I think many people in America are exhausted right now. I know I am.
Hateful people will do that to you.
You see, it’s difficult enough on our best days, to get out of bed knowing that there will be all sorts of adversity out there; unexpected challenges and unanticipated conflicts that we could never foresee or predict. It’s a Herculean undertaking just to be willing to brave that likelihood. It’s another thing entirely, to know for certain that you will experience spectacular hatred simply by choosing to participate in this current version of America. It is a given now.
When hateful people have power (as they now do), they embolden other hateful people, giving them license to unleash the God-awful things that they’d otherwise keep concealed and subjecting the rest of us to a regular cavalcade of horrors. This is what our country is experiencing in these days: a Renaissance of open bigotry—and it will level you if you have a working heart.
The other morning I saw a picture of a middle-aged man at a convenience store with a t-shirt that said, GRAB AMERICA BY THE PUSSY. My first thought was, “What on earth is wrong with him?” My immediate follow-up questions were about his wife or children if he had them; about his parents, friends, boss, pastor or church. I wondered how someone becomes the kind of man who would see a GRAB AMERICA BY THE PUSSY t-shirt and think, “This is just what my wardrobe is lacking!”
And I grew weary.
Then, I happened upon some Twitter trolls with MAKE AMERICA GREAT AGAIN hashtags, harassing a Muslim-American woman with vicious, vile messages about “going back where she came from” and taunting her with images of bombed out Syrian villages. I started to engage them, and they quickly commented that being a “filthy Jew libtard,” I should leave as well. I considered breaking the news to them that I’m not Jewish, but would feel no shame if I were—
But I just became tired.
Later I read our President’s Twitter feed; a seemingly endless parade of angry, nonsensical ramblings, wild accusations, unhinged conspiracy theories, and mischaracterizations of the Press, women, immigrants, Democrats, protestors—most of America. I began responding to him.
But I grew exasperated.
I surveyed the latest monstrosities manufactured by Jeff Sessions, Paul Ryan, Mitch McConnell, Steve Bannon, and Mike Pence; all their racism and bigotry and misogyny and warmongering. I considered an opposing response, but soon gave up.
I felt drained.
I happened upon a Facebook post from a former church friend back in Charlotte; a bitter, racially charged tirade about “lazy people living off the Government, finally having to be responsible.” Knowing he was a Christian, I started to reply with some quotes from Jesus that I wish he’d consider.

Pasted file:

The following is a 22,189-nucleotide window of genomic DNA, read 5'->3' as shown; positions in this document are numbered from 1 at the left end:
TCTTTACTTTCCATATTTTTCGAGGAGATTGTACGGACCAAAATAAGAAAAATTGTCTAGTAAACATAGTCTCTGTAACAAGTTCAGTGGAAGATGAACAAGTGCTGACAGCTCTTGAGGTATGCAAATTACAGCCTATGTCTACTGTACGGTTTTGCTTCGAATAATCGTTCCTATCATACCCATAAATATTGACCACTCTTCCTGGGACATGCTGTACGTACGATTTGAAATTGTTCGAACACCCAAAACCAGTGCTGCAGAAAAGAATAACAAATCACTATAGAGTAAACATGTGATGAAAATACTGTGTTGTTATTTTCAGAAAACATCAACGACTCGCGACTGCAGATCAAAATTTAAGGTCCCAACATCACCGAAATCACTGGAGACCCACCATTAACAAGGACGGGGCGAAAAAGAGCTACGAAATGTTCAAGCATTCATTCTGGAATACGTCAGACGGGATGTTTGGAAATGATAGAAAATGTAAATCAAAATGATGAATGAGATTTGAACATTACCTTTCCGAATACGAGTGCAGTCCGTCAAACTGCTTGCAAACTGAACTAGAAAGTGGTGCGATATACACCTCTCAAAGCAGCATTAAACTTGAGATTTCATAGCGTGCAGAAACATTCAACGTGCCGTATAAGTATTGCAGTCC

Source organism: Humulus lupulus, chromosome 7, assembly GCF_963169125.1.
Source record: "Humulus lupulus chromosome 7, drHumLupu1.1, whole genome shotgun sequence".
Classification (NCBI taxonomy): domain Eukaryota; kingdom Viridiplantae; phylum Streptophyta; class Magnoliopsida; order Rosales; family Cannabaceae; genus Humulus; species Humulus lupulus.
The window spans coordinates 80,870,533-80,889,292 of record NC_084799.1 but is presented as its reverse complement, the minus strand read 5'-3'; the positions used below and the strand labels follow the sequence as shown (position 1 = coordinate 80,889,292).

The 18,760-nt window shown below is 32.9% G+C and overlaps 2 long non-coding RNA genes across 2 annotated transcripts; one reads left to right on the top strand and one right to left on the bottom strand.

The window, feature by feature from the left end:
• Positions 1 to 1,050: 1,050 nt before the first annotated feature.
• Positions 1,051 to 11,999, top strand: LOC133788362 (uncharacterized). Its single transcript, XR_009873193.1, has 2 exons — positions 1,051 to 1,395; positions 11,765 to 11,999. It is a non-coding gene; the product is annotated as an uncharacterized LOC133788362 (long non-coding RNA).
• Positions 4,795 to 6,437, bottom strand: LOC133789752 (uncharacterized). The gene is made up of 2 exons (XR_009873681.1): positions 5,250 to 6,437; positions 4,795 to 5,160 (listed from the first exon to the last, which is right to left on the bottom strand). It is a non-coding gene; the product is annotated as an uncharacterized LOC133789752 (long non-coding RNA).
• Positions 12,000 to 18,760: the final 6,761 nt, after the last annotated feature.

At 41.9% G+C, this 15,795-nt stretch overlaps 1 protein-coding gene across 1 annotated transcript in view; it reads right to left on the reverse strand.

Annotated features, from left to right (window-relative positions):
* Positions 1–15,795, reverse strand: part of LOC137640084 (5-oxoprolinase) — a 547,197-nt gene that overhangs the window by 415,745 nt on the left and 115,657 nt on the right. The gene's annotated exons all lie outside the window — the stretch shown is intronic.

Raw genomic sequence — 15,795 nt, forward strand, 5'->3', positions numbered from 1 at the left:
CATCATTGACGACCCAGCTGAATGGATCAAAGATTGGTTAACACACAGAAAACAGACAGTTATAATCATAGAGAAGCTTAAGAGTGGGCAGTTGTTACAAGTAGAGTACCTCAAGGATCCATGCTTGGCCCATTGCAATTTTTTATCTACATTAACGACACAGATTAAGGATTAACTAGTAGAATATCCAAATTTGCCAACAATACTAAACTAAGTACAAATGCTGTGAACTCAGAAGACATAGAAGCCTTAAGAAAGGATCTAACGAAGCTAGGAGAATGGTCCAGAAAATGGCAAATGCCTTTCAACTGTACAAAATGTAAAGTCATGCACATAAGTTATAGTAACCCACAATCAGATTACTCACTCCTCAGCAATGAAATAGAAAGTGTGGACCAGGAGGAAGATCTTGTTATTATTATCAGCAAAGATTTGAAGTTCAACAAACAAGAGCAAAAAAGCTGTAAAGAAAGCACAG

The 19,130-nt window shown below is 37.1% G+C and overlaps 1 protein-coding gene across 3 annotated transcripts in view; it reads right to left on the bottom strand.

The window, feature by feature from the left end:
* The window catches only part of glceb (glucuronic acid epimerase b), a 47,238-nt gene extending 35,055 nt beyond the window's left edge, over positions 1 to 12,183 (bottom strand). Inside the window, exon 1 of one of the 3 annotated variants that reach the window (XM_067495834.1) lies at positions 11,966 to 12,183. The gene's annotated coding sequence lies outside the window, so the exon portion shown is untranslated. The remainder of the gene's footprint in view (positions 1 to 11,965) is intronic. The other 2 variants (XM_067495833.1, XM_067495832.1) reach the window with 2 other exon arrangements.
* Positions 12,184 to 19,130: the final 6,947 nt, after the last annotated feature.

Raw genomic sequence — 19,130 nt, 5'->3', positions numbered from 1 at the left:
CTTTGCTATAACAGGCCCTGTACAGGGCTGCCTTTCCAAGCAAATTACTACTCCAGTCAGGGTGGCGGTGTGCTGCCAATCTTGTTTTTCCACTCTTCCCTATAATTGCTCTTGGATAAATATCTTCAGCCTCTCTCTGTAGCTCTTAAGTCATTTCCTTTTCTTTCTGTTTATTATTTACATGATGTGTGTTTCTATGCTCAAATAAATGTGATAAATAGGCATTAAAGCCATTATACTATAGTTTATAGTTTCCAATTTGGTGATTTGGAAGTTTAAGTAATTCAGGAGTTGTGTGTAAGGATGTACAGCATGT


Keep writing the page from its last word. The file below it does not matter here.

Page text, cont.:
But I quickly became fatigued.
I overheard a conversation at a local coffee shop, with a woman going on and on about how much Donald Trump, “clearly loved his wife,” and how she had “zero respect” for Barack Obama as a husband and father.
I nearly went into a coma.
It was barely 11 AM.
I strongly considered going back to bed.
Lately, many Americans are enduring such days with stunning regularity, and coming to terms with this irrefutable truth: Hateful people who are bent on being hateful will wear you the heck out.
They are thoroughly frustrating because they do not respond to facts, data, honest questions, personal stories, heartfelt pleas, civil discussion, or any of the things many of us grew-up believing people wanted when engaging in disagreement. They are fully entrenched in their heavily fortified position of contempt and they are not budging. And so, even if your instinct and intention is to build a bridge or have a conversation or find common ground with them, they have little interest, if such things mean having to relinquish any of the hatred their hearts have become so set on harboring. They seemingly would rather retain rightness than entertain reality—and this is fully tiring to encounter every day.
Now six months into perhaps the most openly hateful Presidency in our nation’s history, I confess that I am profoundly exhausted; of lazy racial stereotypes, of alternative Fox News facts, of hackneyed narratives about Muslims and gay and Jewish and brown-skinned people, and of a President who is mortally allergic to decency.
The Scriptures of my religious tradition often mention Jesus withdrawing to the solitary places to pray (Lk 5:16, Mt 12:15, Mt 14:13, Lk 22:41.) I imagine this is how he was able to sustain himself while encountering hateful people while not becoming hateful himself—how he was able to keep being the voice of love surrounded by so many bitterly opposing voices. I am trying to find this healthy rhythm of withdrawing and engaging, but it is hard to come by.
Like the vast majority of this country, I want it to be the place where equality, diversity, and decency find sanctuary, and though I am fully committed to the aspiration, I am feeling the cumulative weariness sustained from a small but fierce portion of the population (including far too much of its leadership) whose narrative about the world depends upon acrimony for so much of it. I know that I’m not alone in this emotional depletion and physical fatigue.
But it will not consume me and it will not change my heart toward the world. It will not derail my path or alter my convictions.
I will be a person of love here or I will die trying.
If you find that you are similarly weary today, be encouraged. Rest and resist and fight to remain loving.
Hateful people are exhausting—so refuse to become one of them.
Originally Published on JohnPavlovitz.com
Photo: Getty Images